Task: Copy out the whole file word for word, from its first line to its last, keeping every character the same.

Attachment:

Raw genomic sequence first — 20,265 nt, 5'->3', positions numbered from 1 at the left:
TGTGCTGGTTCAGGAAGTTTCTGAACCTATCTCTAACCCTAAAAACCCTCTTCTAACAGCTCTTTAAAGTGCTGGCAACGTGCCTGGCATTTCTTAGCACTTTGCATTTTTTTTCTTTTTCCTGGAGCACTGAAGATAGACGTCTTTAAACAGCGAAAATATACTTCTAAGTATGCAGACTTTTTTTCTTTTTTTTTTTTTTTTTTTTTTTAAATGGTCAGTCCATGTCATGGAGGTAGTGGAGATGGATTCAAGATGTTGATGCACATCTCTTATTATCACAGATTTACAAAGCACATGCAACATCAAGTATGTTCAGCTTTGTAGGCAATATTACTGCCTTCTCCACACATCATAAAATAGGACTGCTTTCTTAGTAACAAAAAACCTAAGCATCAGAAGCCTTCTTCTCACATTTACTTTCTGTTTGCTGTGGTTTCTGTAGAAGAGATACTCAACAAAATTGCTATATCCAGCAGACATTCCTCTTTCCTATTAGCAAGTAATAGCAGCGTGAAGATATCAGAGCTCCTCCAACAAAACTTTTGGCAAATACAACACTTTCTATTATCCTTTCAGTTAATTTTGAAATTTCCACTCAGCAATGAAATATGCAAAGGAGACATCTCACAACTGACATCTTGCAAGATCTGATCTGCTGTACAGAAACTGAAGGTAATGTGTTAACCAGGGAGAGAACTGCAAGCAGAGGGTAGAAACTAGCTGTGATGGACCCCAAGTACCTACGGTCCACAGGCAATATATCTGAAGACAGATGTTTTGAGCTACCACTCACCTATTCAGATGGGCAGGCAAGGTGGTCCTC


Raw genomic sequence first — 20,265 nt, 5'->3', positions numbered from 1 at the left:
TGTGCTGGTTCAGGAAGTTTCTGAACCTATCTCTAACCCTAAAAACCCTCTTCTAACAGCTCTTTAAAGTGCTGGCAACGTGCCTGGCATTTCTTAGCACTTTGCATTTTTTTTCTTTTTCCTGGAGCACTGAAGATAGACGTCTTTAAACAGCGAAAATATACTTCTAAGTATGCAGACTTTTTTTCTTTTTTTTTTTTTTTTTTTTTTTAAATGGTCAGTCCATGTCATGGAGGTAGTGGAGATGGATTCAAGATGTTGATGCACATCTCTTATTATCACAGATTTACAAAGCACATGCAACATCAAGTATGTTCAGCTTTGTAGGCAATATTACTGCCTTCTCCACACATCATAAAATAGGACTGCTTTCTTAGTAACAAAAAACCTAAGCATCAGAAGCCTTCTTCTCACATTTACTTTCTGTTTGCTGTGGTTTCTGTAGAAGAGATACTCAACAAAATTGCTATATCCAGCAGACATTCCTCTTTCCTATTAGCAAGTAATAGCAGCGTGAAGATATCAGAGCTCCTCCAACAAAACTTTTGGCAAATACAACACTTTCTATTATCCTTTCAGTTAATTTTGAAATTTCCACTCAGCAATGAAATATGCAAAGGAGACATCTCACAACTGACATCTTGCAAGATCTGATCTGCTGTACAGAAACTGAAGGTAATGTGTTAACCAGGGAGAGAACTGCAAGCAGAGGGTAGAAACTAGCTGTGATGGACCCCAAGTACCTACGGTCCACAGGCAATATATCTGAAGACAGATGTTTTGAGCTACCACTCACCTATTCAGATGGGCAGGCAAGGTGGTCCTC